By Bernie on 20 Aug 2012
Photo Credit: ABC News
When Deputy Police Chief Alvin Webster of the Tulsa Police Department in early 2011 could not find a single officer to volunteer to attend a "Law Enforcement Appreciation Day" at a local Islamic Cultural Society, he decided to make attendance mandatory. So he ordered Police Capt. Paul Campbell Fields to go to the event and to order a few of the 25 or so men under his command to accompany him.
Fields refused, saying that the order was an unlawful one, "in direct conflict with my personal religious convictions." The result was that Fields, a 17-year veteran, was docked two weeks' pay, transferred, reduced to the graveyard shift and made ineligible for promotions for at least a year. He is now suing the department (1).
My view of the matter is that unless officers are responding to a police emergency or working undercover to root out terrorists, they should not be attending events at any Islamic center. Instead of being punished for not attending, police officers (or any government employees) should be punished for actually attending events at a mosque or Islamic center.
FoxNews, 16 Aug 2012, Oklahoma police captain sues department over mosque assignment
A Tulsa police officer and devout Christian is suing his department after being punished for refusing to go to a mosque for a mandatory cultural event.
Fields, 43, is a non-denominational Christian, who quoted Scripture in legal explanation of his insubordination.
"This event is compelling me to go to a venue where a group of individuals is prepared to discuss their (Islamic) faith," Fields said during a May 2012 deposition, the transcript of which was obtained by FoxNews.com. "And in my faith, I have a duty to proselytize my faith to people (who) don't subscribe to my faith. I can't do that in uniform. And so therein lies the conflict or moral dilemma I face."
Fields' attorney, Robert Muise of The American Freedom Law Center, elaborated, "He was going to be in a place where people were going to refer to Jesus Christ as merely a prophet and not his Lord and Savior.
"And he wouldn't be able to respond to them in any way," Muise added. "That was very troubling to him."
Fields is seeking his docked pay, attorney's fees, as well as compensatory damages for the "humiliation" -- and damage to his reputation -- he suffered as a result of the affair.
The donnybrook has its origins in a Jan. 25, 2011, Tulsa Police Department staff meeting, in which Deputy Police Chief Alvin Webster informed fellow officers of the March 4 event at the Islamic center.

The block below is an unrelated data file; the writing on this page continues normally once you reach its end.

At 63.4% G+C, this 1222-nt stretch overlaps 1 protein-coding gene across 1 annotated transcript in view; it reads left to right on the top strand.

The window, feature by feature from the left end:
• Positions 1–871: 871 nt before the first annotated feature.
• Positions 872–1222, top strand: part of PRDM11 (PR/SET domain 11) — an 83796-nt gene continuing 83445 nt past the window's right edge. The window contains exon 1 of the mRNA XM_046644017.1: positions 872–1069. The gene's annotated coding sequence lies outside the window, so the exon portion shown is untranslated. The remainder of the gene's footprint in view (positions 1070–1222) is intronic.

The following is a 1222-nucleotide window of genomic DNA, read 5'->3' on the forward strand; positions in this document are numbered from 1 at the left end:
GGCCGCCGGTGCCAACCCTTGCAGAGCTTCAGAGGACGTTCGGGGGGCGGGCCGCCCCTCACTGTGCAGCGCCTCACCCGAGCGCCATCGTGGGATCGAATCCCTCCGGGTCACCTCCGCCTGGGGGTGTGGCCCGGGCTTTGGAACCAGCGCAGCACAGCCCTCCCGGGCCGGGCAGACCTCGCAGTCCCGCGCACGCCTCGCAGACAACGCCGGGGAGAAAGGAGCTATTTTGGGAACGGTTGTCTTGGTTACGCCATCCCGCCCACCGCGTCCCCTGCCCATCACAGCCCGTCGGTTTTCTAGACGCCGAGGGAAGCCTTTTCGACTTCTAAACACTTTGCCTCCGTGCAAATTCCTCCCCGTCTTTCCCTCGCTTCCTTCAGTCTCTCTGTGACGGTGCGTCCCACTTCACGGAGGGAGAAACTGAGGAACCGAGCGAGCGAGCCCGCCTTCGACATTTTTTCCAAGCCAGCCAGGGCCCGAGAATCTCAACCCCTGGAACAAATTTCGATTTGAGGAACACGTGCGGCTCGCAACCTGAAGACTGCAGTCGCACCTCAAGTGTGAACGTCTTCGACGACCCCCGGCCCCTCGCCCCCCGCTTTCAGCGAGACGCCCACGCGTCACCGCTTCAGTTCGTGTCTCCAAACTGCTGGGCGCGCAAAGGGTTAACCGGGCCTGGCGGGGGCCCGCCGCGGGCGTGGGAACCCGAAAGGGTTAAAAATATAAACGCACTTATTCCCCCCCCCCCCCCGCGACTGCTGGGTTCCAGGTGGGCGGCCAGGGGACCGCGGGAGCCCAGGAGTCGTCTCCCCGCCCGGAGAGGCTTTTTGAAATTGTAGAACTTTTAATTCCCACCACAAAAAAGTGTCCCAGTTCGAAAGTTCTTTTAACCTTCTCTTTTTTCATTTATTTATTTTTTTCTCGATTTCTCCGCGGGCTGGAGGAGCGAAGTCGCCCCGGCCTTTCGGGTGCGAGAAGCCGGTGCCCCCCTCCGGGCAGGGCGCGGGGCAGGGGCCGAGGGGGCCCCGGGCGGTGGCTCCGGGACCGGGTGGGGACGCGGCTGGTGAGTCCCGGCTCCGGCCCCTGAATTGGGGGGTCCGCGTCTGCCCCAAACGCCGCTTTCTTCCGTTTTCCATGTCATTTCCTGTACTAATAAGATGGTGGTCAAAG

At that point, attendance was voluntary, according to the lawsuit.
The Islamic Cultural Center of Tulsa did not return calls or emails from FoxNews.com, but a promotional flier for the event cited in the suit states the event would include meetings with Muslim community leaders, a tour of the center's mosque, talks on Islam, as well as a 45-minute prayer service.
On Feb. 17, Webster sent out another email stating that attendance at the event was no longer voluntary, and that Fields was to order at least a few of the 25 or so men under his command to accompany him, there.
Fields replied that he believed the said order was an unlawful one, "in direct conflict with my personal religious convictions." In that email, Fields described Webster's order as, "conscience shocking."
Fields cc'd the department's chief, Charles W. Jordan, as well as other superiors on the email.
Four days later, Fields found himself explaining his actions at a meeting in Jordan's conference room. There, Webster asked -- on tape -- if Fields had solicited volunteers to attend the Islamic center's event.
“Yes, I have,” Fields replied, to which Webster asked, according to the suit, “Okay, and the response?”
"Is zero," replied the captain.
“All right," said Webster, "And so that makes this fairly easy. Are you prepared to designate two officers and a supervisor or yourself to attend this event?”
"No," said Fields, to which Webster replied by slapping the captain with the aforementioned punishments. Since then, Fields has toiled, according Muise, from 8:45 p.m. to about 7 a.m. on the "graveyard shift."
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